# How to Detect a Carrier Lock in an SDR By

We have discussed before the effect of a phase offset on the received signal. We have also seen a logical approach to solve this problem as well as one of the earliest algorithms for phase synchronization known as a Costas loop. Here, the purpose is to explain how a Rx detects whether the Phase Locked Loop (PLL) has acquired the lock.

A receiver is simply a blind machine which can implement a PLL but can never get to know how it is actually doing. A lock detector is a logic signal used in the Rx to indicate successful synchronization after which the demodulation process can be started. There are many other uses of a lock detector as follows.

• It helps the Rx in keeping track of a signal loss due to fading and re-acquisition when the signal returns.
• A PLL tends to use different parameters (or even different algorithms in a software defined radio) during acquisition as compared to during tracking.
• A non-data-aided version of an algorithm might be employed during acquisition while a switch to decision-directed mode of the same is made after the lock is achieved.

Therefore, a Rx needs a reliable indication of the lock state for carrier and timing recovery. This is usually implemented through comparing a lock metric with a threshold and forming a hypothesis based on their difference. The averaging over many symbols can be implemented in either a feedforward manner or a feedback fashion while the threshold $\lambda$ is computed based on the minimum tolerable phase offset.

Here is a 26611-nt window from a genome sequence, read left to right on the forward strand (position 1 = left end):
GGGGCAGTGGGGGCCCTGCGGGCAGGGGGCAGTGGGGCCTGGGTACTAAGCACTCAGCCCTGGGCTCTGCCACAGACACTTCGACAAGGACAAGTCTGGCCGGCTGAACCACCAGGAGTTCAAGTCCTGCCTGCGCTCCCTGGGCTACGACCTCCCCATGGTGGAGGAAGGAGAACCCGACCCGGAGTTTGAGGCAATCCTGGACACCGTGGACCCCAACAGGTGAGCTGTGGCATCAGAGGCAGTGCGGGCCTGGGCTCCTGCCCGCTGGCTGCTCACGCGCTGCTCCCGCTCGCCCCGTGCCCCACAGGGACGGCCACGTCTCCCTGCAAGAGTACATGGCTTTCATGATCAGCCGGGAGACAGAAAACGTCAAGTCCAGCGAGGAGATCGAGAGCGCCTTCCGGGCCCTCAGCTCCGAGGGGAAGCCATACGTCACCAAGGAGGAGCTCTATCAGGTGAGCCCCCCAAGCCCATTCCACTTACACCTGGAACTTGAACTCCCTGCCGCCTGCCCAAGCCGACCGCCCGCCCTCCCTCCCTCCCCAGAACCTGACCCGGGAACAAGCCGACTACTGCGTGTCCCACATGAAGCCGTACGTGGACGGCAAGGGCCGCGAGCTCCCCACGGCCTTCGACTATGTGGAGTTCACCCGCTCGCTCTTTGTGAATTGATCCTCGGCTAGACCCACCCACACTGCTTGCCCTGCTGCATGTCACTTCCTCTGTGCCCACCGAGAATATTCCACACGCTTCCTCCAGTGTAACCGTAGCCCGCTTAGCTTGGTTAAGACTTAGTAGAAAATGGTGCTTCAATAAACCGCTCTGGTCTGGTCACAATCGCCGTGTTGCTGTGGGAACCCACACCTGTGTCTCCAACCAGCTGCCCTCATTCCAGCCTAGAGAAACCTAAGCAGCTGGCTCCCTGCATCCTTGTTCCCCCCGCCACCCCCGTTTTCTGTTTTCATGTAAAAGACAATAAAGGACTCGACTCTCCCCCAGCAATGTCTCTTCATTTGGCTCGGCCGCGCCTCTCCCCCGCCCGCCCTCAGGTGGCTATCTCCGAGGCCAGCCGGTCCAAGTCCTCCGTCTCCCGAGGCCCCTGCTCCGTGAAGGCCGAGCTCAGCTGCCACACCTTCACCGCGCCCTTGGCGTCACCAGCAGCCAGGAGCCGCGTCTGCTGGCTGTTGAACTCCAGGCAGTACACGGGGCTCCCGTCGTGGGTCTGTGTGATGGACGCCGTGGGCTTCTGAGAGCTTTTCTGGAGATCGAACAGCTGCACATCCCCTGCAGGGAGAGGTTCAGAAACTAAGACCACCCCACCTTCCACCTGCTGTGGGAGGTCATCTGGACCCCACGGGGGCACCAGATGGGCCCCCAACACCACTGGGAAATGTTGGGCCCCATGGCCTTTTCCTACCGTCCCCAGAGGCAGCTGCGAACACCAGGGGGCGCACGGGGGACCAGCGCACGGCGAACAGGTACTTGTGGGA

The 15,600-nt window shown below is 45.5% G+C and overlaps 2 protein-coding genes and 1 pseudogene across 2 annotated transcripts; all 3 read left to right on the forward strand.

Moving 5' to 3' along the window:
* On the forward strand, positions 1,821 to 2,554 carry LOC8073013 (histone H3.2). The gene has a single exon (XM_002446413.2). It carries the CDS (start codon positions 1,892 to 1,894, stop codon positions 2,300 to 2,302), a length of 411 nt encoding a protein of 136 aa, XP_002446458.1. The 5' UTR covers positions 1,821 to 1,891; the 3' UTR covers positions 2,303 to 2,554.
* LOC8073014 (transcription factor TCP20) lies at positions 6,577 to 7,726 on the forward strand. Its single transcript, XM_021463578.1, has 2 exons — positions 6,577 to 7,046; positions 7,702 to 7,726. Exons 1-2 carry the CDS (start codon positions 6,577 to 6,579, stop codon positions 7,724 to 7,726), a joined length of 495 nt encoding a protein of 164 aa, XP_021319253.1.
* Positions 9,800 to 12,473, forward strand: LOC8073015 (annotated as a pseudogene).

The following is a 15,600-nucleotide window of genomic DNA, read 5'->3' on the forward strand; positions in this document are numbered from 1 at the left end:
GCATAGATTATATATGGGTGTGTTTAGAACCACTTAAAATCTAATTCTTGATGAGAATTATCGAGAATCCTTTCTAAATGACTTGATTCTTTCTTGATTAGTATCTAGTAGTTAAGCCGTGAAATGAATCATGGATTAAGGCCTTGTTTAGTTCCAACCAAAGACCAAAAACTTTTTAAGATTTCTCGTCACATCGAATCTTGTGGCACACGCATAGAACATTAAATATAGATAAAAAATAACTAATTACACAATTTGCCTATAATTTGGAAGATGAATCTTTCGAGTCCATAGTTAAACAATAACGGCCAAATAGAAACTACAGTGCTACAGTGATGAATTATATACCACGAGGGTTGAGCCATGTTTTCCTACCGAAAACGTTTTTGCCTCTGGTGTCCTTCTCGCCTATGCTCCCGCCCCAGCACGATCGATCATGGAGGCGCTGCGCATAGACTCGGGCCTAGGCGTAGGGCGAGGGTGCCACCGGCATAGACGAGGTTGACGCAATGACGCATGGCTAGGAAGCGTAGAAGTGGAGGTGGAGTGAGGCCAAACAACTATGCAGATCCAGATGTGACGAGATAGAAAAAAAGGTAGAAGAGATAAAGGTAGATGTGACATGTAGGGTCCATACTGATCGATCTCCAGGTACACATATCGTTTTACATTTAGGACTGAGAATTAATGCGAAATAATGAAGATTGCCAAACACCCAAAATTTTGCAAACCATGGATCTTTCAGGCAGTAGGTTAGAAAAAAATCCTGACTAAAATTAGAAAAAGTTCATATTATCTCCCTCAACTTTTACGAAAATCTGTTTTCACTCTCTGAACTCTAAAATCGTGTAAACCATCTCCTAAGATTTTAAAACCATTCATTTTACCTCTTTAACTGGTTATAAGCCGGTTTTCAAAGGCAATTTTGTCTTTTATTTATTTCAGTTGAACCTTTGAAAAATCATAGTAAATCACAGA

For a BPSK signal, we know that a phase rotation reduces the amplitude in the $I$ arm while injecting this power into the $Q$ arm. A perfectly locked PLL should have all the energy in its $I$ arm, as shown in the figure below. Utilizing this observation, we can construct a carrier lock detector from the matched filter outputs $z(mT_M)$ by taking the difference between $|z_I(mT_M)|$ and $|z_Q(mT_M)|$, averaging it over a long interval and then comparing it against a threshold $\lambda$.
\begin{equation*}
\text{LD}(\theta_\Delta) = \sum \limits _{m=0}^{N_d-1} \Big\{|z_I(mT_M)|-|z_Q(mT_M)| \Big\}
\begin{cases}
\ge \lambda & \quad \text{PLL in lock} \\
\end{cases}
\end{equation*}

This strategy will not work in the case of a QPSK modulation because both $I$ and $Q$ arms contain the signal energy from the modulated symbols. This energy should be equal in the case of a zero $\theta_\Delta$ and hence a zero difference between the two can be taken as an indication of lock. For this purpose, a threshold $\lambda$ close to zero can be chosen.
\begin{equation*}
\text{LD}(\theta_\Delta) = \sum \limits _{m=0}^{N_d-1} \Big\{|z_I(mT_M)|-|z_Q(mT_M)| \Big\}
\begin{cases}
\le \lambda & \quad \text{PLL in lock} \\
Instead of an absolute value, a magnitude squared operation can also be employed. Notice that the above lock detectors operate in a non-data-aided fashion. We can also design their decision-directed counterparts utilizing $\hat a[m]$.